Environmentalists and fossil fuel producers have different wish lists for the future, of course, but many in both groups see the potential for big and somewhat similar energy changes over the next decade.
Hal Harvey, chief executive of Energy Innovation, an environmental consulting firm based in San Francisco, conceded that transportation fuels "are not going to change that much in the next 10 years." But he said the new auto fuel standards would produce a striking improvement in mileage efficiency as carmakers design far lighter vehicles of new or improved materials that provide strength and safety without mass.
He also foresees "explosive growth" in renewable energy sources for electricity, with wind generation systems now running at a cost below that of many older power plants, and costs of solar energy panels coming down by 70 percent over the last three years. "We are going to see a lot of change in power generation over the next 10 years," he said. "You start to give homeowners the opportunity to self-generate and control their energy costs, and they take that option."
He noted that California utilities had already signed contracts to comply with a state mandate to produce one-third of their power from renewables by 2020, from roughly 20 percent today. "The forces are inexorable," he concluded.
William Colton, Exxon Mobil's vice president for corporate strategic planning, similarly said that "oil is going to continue to be dominant in transportation" over the next 10 years at least.
Nevertheless, he said there should be many more hybrid vehicles on the road by 2023. "They will be more popular for one reason: Governments are mandating higher economy standards," Colton said. "The industry will be pushed in that direction."
Colton said natural gas would become increasingly important in the power sector, replacing much coal-burning both in the United States and abroad. He also foresees possible scientific breakthroughs for building lighter, cheaper and faster-charging batteries for cars; biological breakthroughs to make biofuel production more economical; and even advances in the development of hydrogen fuel cells to run electric motors on cars, resulting in emissions of only water vapor. But he added that commercialization of any of the possible breakthroughs would take at least another decade.
Much of the future of energy will depend on government policy, of course, and several major decisions in the United States are coming soon.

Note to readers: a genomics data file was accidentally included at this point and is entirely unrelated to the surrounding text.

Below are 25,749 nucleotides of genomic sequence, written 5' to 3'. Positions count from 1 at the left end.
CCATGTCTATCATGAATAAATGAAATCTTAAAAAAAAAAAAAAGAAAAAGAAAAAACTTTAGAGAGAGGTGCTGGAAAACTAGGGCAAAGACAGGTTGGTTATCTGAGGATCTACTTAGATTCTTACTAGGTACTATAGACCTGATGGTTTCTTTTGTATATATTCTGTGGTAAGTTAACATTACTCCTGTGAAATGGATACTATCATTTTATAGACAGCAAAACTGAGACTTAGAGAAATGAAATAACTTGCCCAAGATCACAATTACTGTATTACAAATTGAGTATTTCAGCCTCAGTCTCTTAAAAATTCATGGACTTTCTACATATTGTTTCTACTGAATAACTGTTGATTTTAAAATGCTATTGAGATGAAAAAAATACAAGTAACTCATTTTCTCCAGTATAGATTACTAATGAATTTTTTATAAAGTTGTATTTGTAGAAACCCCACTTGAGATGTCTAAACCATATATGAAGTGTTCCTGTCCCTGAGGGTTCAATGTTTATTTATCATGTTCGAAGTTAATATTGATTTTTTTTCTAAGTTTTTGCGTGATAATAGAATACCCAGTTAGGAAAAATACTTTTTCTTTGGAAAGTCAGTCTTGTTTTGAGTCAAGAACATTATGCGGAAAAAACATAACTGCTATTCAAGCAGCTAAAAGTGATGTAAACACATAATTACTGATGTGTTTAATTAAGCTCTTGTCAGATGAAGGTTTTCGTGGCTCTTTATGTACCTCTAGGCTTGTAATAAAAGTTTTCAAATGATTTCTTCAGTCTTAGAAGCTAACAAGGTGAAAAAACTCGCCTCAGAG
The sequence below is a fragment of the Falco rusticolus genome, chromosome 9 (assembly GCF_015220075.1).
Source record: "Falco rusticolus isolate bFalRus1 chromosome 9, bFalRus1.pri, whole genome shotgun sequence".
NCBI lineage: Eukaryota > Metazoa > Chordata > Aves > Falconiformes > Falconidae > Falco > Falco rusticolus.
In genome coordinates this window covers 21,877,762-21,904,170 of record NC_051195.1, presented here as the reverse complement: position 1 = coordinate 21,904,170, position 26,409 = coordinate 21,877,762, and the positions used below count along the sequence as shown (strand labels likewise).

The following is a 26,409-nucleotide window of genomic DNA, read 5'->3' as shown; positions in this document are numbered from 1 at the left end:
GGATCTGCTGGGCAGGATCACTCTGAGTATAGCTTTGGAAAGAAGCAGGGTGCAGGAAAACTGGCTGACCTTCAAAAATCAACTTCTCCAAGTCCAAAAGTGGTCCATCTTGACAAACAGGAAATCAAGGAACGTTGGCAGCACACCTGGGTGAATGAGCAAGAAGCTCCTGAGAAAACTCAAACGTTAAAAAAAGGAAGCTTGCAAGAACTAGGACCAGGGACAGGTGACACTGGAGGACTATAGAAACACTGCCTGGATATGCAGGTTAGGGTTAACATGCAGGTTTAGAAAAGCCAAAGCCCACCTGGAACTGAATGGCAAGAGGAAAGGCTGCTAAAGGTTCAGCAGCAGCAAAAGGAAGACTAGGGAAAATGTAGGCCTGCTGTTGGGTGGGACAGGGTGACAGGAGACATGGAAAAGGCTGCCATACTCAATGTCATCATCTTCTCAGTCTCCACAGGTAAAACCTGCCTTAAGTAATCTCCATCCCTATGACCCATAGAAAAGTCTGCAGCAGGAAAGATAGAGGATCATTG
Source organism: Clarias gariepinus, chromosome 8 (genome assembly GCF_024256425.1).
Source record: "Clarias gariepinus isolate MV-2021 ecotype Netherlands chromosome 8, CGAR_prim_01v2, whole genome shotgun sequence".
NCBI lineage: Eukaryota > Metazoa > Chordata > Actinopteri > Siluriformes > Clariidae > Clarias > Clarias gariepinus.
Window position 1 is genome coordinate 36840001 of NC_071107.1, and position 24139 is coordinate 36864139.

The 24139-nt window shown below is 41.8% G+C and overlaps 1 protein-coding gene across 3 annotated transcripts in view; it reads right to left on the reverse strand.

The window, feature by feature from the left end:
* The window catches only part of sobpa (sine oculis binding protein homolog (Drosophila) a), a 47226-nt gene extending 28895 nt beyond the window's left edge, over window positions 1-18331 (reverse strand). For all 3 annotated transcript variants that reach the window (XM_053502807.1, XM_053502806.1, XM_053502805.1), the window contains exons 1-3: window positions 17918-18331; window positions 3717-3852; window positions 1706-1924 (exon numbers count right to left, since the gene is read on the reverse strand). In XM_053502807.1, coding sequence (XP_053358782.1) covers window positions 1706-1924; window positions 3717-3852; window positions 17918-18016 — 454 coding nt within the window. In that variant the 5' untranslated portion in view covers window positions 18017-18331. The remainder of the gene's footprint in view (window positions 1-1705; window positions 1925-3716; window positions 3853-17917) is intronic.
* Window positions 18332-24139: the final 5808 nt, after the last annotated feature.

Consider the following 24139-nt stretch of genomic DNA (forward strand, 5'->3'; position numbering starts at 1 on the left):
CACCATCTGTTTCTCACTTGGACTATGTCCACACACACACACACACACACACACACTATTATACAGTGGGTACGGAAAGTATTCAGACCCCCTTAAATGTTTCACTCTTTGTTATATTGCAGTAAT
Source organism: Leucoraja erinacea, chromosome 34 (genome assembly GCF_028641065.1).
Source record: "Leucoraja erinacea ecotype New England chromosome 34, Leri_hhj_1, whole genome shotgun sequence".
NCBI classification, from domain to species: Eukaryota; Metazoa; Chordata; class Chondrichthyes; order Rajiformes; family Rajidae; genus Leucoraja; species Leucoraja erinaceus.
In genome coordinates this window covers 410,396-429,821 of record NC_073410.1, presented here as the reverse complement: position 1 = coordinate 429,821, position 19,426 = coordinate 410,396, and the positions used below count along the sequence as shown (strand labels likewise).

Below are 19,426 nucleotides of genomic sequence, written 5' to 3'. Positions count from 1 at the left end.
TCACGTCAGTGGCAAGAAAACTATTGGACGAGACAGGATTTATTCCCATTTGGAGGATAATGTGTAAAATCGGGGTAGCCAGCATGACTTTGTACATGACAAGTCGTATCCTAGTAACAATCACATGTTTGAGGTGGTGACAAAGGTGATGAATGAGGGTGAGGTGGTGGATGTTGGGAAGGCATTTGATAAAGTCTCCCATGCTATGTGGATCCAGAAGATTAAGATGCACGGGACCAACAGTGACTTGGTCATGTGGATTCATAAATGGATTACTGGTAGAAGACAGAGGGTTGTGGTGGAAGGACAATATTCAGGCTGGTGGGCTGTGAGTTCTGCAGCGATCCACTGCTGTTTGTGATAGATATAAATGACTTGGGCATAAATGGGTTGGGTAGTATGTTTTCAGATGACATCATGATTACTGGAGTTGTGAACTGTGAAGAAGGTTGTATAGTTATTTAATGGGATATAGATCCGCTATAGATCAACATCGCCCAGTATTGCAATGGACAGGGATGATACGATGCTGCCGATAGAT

A major increase in natural gas exports hinges on pending licenses from federal regulators to allow construction of new liquefied natural gas export terminals. Should the Obama administration reject for environmental reasons the proposed Keystone XL pipeline, aimed at moving increasing amounts of Canadian and North Dakota oil to Gulf of Mexico refineries, the decision could hinder U.S. independence from oil produced by members of the Organization of the Petroleum Exporting Countries. The slumping coal-mining industry needs government approvals of several proposed coal-exporting terminals in the Pacific Northwest, but it probably faces years of delays.
President Barack Obama has proposed an "energy security trust" to provide $2 billion in energy research over the next decade, but budget realities could cut subsidies and research for renewable energy. A future Republican administration could decide to ramp up nuclear power, resuscitate coal production or encourage the conversion of automobiles to use natural gas.
Government policies look even more uncertain abroad. In Europe, weakened finances cast doubt on support for solar and wind power in at least some countries, and support for hydraulic fracturing to increase gas production remains tenuous. In many oil-producing countries like Venezuela and Angola, government subsidies for gasoline and other fuels are expanding domestic consumption and eroding the capacity to export.
In the United States, the federal Energy Information Administration, a cautious prognosticator, is projecting explosive growth in domestic oil production in the next three years alone, with production expanding from a current 6.83 million barrels a day to 7.52 million barrels a day in 2016 -- the highest rate achieved in nearly three decades. The agency has also predicted domestic oil production will remain above 6 million barrels a day through 2040, despite a decline in production after 2019.
Energy demand will grow slowly in the coming years, according to the agency, with coal and nuclear power becoming relatively less important, and natural gas and renewable sources becoming more important. It projects that renewable energy, not including hydroelectric power, will account for 32 percent of the overall growth in electricity generation through 2040.